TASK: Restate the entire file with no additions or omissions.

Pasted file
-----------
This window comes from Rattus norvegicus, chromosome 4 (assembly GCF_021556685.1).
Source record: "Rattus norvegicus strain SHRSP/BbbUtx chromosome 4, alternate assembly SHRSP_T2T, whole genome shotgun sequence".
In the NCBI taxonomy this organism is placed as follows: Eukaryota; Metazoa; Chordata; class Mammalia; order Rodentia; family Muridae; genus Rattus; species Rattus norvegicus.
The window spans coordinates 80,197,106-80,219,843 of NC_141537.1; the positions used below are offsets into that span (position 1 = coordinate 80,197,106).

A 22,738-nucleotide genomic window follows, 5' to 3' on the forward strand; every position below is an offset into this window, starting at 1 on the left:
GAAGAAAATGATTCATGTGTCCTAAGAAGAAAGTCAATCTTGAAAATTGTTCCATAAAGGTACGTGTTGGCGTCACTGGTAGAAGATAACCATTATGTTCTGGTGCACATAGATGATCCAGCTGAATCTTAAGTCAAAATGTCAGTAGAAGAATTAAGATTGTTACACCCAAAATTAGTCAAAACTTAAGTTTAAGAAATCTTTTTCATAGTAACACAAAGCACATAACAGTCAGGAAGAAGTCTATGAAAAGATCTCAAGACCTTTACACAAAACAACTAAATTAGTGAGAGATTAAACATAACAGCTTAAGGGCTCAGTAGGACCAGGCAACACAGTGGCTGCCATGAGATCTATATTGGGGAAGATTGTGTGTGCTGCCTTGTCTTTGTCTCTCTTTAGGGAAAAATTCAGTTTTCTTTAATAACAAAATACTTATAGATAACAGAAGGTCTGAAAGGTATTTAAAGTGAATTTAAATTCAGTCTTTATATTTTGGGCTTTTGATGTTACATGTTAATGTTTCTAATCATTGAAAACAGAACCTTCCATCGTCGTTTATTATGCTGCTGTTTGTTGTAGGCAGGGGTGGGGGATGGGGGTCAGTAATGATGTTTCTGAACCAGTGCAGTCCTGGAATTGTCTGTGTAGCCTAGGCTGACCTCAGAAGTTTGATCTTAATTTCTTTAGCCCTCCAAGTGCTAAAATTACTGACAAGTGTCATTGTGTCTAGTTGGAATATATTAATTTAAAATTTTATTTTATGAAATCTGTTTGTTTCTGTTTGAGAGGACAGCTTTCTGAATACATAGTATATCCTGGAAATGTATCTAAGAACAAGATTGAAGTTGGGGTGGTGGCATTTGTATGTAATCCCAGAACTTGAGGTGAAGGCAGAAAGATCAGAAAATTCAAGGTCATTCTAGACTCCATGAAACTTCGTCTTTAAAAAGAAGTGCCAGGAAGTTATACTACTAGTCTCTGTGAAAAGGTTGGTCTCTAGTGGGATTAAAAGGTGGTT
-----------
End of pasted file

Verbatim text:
This window comes from Rattus norvegicus, chromosome 4 (assembly GCF_021556685.1).
Source record: "Rattus norvegicus strain SHRSP/BbbUtx chromosome 4, alternate assembly SHRSP_T2T, whole genome shotgun sequence".
In the NCBI taxonomy this organism is placed as follows: Eukaryota; Metazoa; Chordata; class Mammalia; order Rodentia; family Muridae; genus Rattus; species Rattus norvegicus.
The window spans coordinates 80,197,106-80,219,843 of NC_141537.1; the positions used below are offsets into that span (position 1 = coordinate 80,197,106).

A 22,738-nucleotide genomic window follows, 5' to 3' on the forward strand; every position below is an offset into this window, starting at 1 on the left:
GAAGAAAATGATTCATGTGTCCTAAGAAGAAAGTCAATCTTGAAAATTGTTCCATAAAGGTACGTGTTGGCGTCACTGGTAGAAGATAACCATTATGTTCTGGTGCACATAGATGATCCAGCTGAATCTTAAGTCAAAATGTCAGTAGAAGAATTAAGATTGTTACACCCAAAATTAGTCAAAACTTAAGTTTAAGAAATCTTTTTCATAGTAACACAAAGCACATAACAGTCAGGAAGAAGTCTATGAAAAGATCTCAAGACCTTTACACAAAACAACTAAATTAGTGAGAGATTAAACATAACAGCTTAAGGGCTCAGTAGGACCAGGCAACACAGTGGCTGCCATGAGATCTATATTGGGGAAGATTGTGTGTGCTGCCTTGTCTTTGTCTCTCTTTAGGGAAAAATTCAGTTTTCTTTAATAACAAAATACTTATAGATAACAGAAGGTCTGAAAGGTATTTAAAGTGAATTTAAATTCAGTCTTTATATTTTGGGCTTTTGATGTTACATGTTAATGTTTCTAATCATTGAAAACAGAACCTTCCATCGTCGTTTATTATGCTGCTGTTTGTTGTAGGCAGGGGTGGGGGATGGGGGTCAGTAATGATGTTTCTGAACCAGTGCAGTCCTGGAATTGTCTGTGTAGCCTAGGCTGACCTCAGAAGTTTGATCTTAATTTCTTTAGCCCTCCAAGTGCTAAAATTACTGACAAGTGTCATTGTGTCTAGTTGGAATATATTAATTTAAAATTTTATTTTATGAAATCTGTTTGTTTCTGTTTGAGAGGACAGCTTTCTGAATACATAGTATATCCTGGAAATGTATCTAAGAACAAGATTGAAGTTGGGGTGGTGGCATTTGTATGTAATCCCAGAACTTGAGGTGAAGGCAGAAAGATCAGAAAATTCAAGGTCATTCTAGACTCCATGAAACTTCGTCTTTAAAAAGAAGTGCCAGGAAGTTATACTACTAGTCTCTGTGAAAAGGTTGGTCTCTAGTGGGATTAAAAGGTGGTT